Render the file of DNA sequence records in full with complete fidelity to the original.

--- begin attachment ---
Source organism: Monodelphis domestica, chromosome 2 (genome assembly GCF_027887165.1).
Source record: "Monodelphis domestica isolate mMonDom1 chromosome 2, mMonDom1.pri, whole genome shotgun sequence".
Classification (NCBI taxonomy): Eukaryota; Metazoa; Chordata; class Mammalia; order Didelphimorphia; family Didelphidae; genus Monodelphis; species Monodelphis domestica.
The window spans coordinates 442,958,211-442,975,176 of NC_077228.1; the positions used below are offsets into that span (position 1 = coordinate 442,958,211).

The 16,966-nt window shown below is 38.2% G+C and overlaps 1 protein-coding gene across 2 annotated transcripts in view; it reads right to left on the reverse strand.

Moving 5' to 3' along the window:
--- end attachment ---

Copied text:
Source organism: Monodelphis domestica, chromosome 2 (genome assembly GCF_027887165.1).
Source record: "Monodelphis domestica isolate mMonDom1 chromosome 2, mMonDom1.pri, whole genome shotgun sequence".
Classification (NCBI taxonomy): Eukaryota; Metazoa; Chordata; class Mammalia; order Didelphimorphia; family Didelphidae; genus Monodelphis; species Monodelphis domestica.
The window spans coordinates 442,958,211-442,975,176 of NC_077228.1; the positions used below are offsets into that span (position 1 = coordinate 442,958,211).

The 16,966-nt window shown below is 38.2% G+C and overlaps 1 protein-coding gene across 2 annotated transcripts in view; it reads right to left on the reverse strand.

Moving 5' to 3' along the window: